Next, for the bottom of the handle area, I choose a late-19th-century wooden organ stop handle, removing the pyralin-ivory text ('Stop'd Diapasm Pedal')from the front with a mind to using it on the back of the handle. I've drilled the cavity out substantially to create a larger chamber, and affix steel wire loops to help tie it down.

 Getting ready to rivet it in place.

Now the knob is tied to notches I made in the scissor blades and early 19th-century imagery from my recent workshop trip in Paris is decided upon.

Now I set about anchoring the scissor assembly from rotating on the handle. Steel wire will work well here and create a more complex silhouette.

 Much physically stronger and brings the disparate elements together visually.

Eye pins are made from fine steel wire to make anchor-points for the book cover scissor handles, as well as to peg the book-board in place so they don't get knocked out.

You can see the hole drilled in the bottom edge of the handle here, which will stabilize the book-board.

 Waxed-linen thread will be worked all through these loops.

Tying in progress. Also note the object in the center-rear. This is an extraordinary 17th-century Czech crystal bead.

The chamber is finished in the organ stop knob, finishing the front of the mirror. But before I give attention to the rear, it's time for me to dream up a stand to let the object rise off the ground.

Stay tuned for part 2.

Sunday, June 14, 2015

A New Piece, in-progress, Part 2.

Apologies for the long delay in posting the finish of this neckpiece, it caught me just before a teaching trip to the US and time got away! Let's pick it up where we left off last time.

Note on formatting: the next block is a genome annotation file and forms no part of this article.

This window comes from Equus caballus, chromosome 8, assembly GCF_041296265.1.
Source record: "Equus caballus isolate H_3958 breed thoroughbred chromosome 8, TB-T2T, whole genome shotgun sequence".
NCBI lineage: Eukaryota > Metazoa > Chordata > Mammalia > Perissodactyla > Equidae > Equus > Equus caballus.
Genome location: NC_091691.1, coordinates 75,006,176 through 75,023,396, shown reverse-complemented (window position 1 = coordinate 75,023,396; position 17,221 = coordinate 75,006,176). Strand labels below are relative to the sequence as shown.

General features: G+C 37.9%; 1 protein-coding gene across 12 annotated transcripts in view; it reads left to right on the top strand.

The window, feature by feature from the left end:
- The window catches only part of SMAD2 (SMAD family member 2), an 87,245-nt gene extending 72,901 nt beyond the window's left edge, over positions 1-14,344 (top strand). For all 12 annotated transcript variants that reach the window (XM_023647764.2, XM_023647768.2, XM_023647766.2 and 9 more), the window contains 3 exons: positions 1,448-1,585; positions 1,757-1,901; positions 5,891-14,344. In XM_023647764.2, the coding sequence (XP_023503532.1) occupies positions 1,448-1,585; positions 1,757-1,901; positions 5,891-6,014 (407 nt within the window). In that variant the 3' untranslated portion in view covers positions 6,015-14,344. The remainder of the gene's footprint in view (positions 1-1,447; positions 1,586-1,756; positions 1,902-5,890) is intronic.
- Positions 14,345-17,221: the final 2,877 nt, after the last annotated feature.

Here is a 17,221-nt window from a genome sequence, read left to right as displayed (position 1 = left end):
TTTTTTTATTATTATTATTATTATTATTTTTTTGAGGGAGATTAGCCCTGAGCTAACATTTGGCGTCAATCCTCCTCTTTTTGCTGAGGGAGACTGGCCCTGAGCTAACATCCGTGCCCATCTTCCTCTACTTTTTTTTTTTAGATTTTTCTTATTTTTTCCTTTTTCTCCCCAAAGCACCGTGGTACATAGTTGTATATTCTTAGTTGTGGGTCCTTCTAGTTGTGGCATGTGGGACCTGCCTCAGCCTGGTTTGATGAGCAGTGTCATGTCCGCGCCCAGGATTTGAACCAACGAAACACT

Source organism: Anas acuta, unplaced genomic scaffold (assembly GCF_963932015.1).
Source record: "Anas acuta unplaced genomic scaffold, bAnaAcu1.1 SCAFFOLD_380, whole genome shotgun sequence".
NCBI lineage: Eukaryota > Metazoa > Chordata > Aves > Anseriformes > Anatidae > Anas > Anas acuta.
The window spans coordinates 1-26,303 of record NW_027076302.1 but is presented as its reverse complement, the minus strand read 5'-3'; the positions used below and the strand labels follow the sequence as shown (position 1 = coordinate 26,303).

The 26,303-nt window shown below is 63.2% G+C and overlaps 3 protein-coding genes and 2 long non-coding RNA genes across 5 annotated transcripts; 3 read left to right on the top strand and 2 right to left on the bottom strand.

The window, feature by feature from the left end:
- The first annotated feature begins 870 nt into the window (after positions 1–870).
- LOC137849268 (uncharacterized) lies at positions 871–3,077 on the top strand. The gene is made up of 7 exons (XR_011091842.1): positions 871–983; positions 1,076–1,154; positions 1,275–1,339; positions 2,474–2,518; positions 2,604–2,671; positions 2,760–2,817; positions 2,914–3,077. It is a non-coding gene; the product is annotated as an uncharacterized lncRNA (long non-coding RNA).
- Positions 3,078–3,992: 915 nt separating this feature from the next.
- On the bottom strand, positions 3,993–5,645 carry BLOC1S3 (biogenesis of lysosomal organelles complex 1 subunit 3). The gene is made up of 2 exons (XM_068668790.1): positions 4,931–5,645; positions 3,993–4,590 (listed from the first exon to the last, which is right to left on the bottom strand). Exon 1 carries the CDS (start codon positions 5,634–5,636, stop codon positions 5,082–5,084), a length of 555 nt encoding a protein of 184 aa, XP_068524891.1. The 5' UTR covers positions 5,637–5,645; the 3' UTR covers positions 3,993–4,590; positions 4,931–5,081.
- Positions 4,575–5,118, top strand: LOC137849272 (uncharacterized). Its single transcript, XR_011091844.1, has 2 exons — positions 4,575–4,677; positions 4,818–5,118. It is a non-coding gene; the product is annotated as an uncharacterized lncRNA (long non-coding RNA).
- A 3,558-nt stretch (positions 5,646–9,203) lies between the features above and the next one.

With the spoon lashed firmly in place inside the mold, I start working on other areas. I'd like to trap a bead behind the spiralled wire here, so I tuck the spirals out of the way so I can make a recessed area at the base of the handle.

Drilled and waiting.

On to getting some paper onto the structure. I'd like to encase the metal in some beautiful distressed paper. This is about as lovely a distressing as possible - a vintage Japanese book that is laced with borer holes and tracks.

Each spread reveals a new and exhilarating Rorschach of spontaneous design.


The silhouette is coaxed out...

...and applied.

Another piece is used for the back as well. Now to let it dry so that rust will work its way into the paper.

Set aside to dry overnight, and rust appearing.

Now I'm ready to squirrel out a title for the forming piece. Into my library of titles I go. This is always a great part of the process, where a certain title will ring true to the fledgling piece - the next found object to join the crew.


Because so much paper is already shrouding the piece, I decide instead to etch it and make a metal plate to mount. The lettering is hand-engraved into the ground and then etched and now sawn out.

The wire tails I'd left long before are perfect as attachment devices for the title plate.

Now I can snip them down and form them to the plate.

Hooked into place, this allows a little bit of movement to the plate, which I like.

I turn my focus to the broad end of the spoon handle. I'm going to bend it around front to allow the lovely hallmarks to read, but I'd like to cut a window away to suspend a small object.

The shape drawn.

And cut.

A wire fitting will mount into the holes and create a hanging loop in the top center.

A gorgeous little Victorian boot button takes the place of prominence.

Ready to install.

And set in place.

The chain/cord is all that remains now. I used some square steel-wire chain I made for a previous piece and joined it to leather to complete the piece.

Which you can view, at long last, HERE.

Or, if you happen to be in Providence, Rhode Island you can see it in person for the next few days (until the  19th of June), as it's in the tail end of an exhibition I have a handful of works in - more info here.

Thanks for bearing with my tardiness!